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Research Papers

Value-Driven Design Process: A Systematic Decision-Making Framework Considering Different Attribute Preferences From Multiple Stakeholders

[+] Author and Article Information
Jun Zhuang

Department of Industrial and Systems Engineering,
University at Buffalo,
317 Bell Hall,
Buffalo, NY 14260-2050
e-mail: jzhuang@buffalo.edu

Ming Hu

School of Architecture, Planning and Preservation,
University of Maryland,
ARC 1207,
3835 Campus Drive,
College Park, MD 20742
e-mail: mhu2008@umd.edu

Fatemeh Mousapour

Industrial and Systems Engineering,
University at Buffalo,
339A Bell Hall,
Buffalo, NY 14260-2050
e-mail: fmousapo@buffalo.edu

1Corresponding author.

Contributed by the Solar Energy Division of ASME for publication in the JOURNAL OF SOLAR ENERGY ENGINEERING: INCLUDING WIND ENERGY AND BUILDING ENERGY CONSERVATION. Manuscript received April 30, 2016; final manuscript received October 17, 2016; published online November 2, 2016. Assoc. Editor: Patrick E. Phelan.

J. Sol. Energy Eng 139(2), 021001 (Nov 02, 2016) (6 pages) Paper No: SOL-16-1199; doi: 10.1115/1.4035059 History: Received April 30, 2016; Revised October 17, 2016

In general, architectural design is a loosely structured, open-ended activity that includes problem definition, representation, performance evaluation, and decision making. A number of approaches have been proposed in the literature to organize, guide, and facilitate the design process. The main objective of this paper is to seek a logical and rigorous means to aid in developing an optimized design that is acceptable to the customer or user of the product. The convention design approaches heavily involve decision making, which is integral to the architectural design process and is an important element in nearly all phases of design. There is a need to reframe the decision-making process to transform and improve the design process in order for finial building to achieve the performance goals. The first step in making an effective design decision is to understand the stakeholders' and team players' (architect, engineer, client, and consultant) different preferences based on their needs, experiences, and expectations of the project. In this paper, we first provide an overview about conventional decision-making method and process, identify the existing attributes that contribute to decision making in design, and outline the obstacles present in making optimized sustainable design decisions due to the uncertainty of different stakeholders' preferences. Then, we present one case study to identify and compare different preferences among engineering students, practicing architects, and the general public, and we analyze how the three groups attribute different weight to the major design attributes. This paper provides some novel insights into a value-driven sustainable design process, and it will be one of the building blocks for creating a framework to integrate game theory into the design decision-making process, considering multiple stakeholders' perspectives and preferences for building attributes as future research tasks.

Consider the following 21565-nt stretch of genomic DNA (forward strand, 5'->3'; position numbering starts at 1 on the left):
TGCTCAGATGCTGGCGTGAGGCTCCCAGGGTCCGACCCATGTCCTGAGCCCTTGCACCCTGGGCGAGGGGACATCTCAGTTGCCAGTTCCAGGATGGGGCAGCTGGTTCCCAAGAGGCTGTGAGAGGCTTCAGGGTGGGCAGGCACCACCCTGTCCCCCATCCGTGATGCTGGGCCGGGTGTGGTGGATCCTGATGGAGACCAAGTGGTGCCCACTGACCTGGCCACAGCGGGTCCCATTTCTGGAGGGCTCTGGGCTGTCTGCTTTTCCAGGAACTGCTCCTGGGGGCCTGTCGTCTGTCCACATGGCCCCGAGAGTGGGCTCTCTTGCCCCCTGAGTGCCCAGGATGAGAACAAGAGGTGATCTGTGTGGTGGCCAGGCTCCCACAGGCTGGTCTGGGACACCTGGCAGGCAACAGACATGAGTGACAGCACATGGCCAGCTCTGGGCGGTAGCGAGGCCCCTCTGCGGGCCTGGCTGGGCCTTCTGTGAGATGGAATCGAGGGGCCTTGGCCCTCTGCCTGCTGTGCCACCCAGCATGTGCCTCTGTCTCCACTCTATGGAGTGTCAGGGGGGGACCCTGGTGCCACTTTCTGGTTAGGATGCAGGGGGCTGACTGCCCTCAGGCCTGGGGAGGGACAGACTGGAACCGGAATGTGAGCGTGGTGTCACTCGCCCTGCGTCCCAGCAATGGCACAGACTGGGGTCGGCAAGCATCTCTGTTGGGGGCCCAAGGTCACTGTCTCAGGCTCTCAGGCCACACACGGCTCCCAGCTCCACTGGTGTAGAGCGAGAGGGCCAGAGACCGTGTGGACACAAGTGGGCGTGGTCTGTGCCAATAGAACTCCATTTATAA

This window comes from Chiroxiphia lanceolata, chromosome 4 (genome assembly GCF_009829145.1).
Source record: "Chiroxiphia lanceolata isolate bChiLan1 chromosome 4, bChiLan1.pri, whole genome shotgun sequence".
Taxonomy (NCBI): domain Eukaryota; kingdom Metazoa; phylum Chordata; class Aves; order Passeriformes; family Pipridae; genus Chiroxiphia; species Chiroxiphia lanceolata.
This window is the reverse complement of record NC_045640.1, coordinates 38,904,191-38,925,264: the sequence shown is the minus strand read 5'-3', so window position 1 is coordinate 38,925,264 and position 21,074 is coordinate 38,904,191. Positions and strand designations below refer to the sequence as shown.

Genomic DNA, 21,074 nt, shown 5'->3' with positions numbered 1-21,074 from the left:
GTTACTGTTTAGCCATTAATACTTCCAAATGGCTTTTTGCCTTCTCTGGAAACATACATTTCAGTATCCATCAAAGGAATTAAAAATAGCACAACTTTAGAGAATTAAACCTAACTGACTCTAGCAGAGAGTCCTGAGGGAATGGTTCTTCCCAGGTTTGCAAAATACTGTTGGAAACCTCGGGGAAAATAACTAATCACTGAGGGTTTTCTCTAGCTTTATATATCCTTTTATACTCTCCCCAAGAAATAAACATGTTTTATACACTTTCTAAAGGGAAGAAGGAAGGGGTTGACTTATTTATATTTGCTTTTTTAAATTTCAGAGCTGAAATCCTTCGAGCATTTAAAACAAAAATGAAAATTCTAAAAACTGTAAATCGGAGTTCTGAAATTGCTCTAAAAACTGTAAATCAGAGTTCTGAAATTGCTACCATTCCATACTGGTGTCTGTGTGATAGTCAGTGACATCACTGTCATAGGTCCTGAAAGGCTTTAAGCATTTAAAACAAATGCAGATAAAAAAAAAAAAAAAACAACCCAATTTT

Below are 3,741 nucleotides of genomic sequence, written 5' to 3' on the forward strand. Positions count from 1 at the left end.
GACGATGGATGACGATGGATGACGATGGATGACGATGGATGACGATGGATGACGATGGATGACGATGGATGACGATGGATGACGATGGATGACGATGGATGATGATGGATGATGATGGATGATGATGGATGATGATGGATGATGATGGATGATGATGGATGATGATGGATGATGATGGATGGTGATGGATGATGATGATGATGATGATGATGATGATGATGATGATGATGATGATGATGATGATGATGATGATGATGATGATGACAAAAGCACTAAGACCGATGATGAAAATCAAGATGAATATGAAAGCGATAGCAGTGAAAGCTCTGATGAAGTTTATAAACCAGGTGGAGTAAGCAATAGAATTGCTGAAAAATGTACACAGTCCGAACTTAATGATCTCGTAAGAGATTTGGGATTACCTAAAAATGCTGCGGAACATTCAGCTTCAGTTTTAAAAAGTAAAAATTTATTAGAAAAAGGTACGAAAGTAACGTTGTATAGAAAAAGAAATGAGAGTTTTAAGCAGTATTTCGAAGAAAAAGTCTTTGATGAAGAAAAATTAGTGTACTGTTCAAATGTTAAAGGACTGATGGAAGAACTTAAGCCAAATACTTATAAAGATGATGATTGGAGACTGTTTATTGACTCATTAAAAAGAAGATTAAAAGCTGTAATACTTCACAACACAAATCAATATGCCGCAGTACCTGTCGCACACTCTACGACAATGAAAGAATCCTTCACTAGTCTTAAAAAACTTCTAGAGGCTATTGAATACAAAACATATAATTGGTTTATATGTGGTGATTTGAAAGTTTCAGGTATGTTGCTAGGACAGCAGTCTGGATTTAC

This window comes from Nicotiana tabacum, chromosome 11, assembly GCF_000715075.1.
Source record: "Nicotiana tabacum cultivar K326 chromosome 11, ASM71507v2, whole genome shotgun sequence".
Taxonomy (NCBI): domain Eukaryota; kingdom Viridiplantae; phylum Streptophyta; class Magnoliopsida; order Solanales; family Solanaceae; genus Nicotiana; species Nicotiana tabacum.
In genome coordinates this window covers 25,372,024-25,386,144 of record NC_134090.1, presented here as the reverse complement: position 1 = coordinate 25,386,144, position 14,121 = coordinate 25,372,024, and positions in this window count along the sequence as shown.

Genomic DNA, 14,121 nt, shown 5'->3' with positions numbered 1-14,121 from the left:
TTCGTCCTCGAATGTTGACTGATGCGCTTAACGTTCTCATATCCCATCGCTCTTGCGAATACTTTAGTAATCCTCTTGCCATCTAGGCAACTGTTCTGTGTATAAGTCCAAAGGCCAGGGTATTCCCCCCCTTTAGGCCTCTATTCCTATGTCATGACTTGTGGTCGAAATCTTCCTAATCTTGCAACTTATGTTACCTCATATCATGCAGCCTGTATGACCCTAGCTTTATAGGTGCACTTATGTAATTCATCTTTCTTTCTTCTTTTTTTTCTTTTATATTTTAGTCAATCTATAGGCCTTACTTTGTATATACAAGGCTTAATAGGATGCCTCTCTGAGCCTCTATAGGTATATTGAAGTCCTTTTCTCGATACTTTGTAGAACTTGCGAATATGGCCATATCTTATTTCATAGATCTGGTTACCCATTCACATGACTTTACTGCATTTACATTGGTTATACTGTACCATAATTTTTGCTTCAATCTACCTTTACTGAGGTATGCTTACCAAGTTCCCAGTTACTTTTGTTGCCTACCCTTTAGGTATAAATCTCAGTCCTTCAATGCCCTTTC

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Figures

Grahic Jump Location
Fig. 1

Weight of general attributes according to engineering students' preferences

Grahic Jump Location
Fig. 2

Weight of general attributes according to practicing architects' preferences

Grahic Jump Location
Fig. 3

Weight of general attributes according to public preferences

Grahic Jump Location
Fig. 4

Weight of all attributes for each group of participant

Grahic Jump Location
Fig. 5

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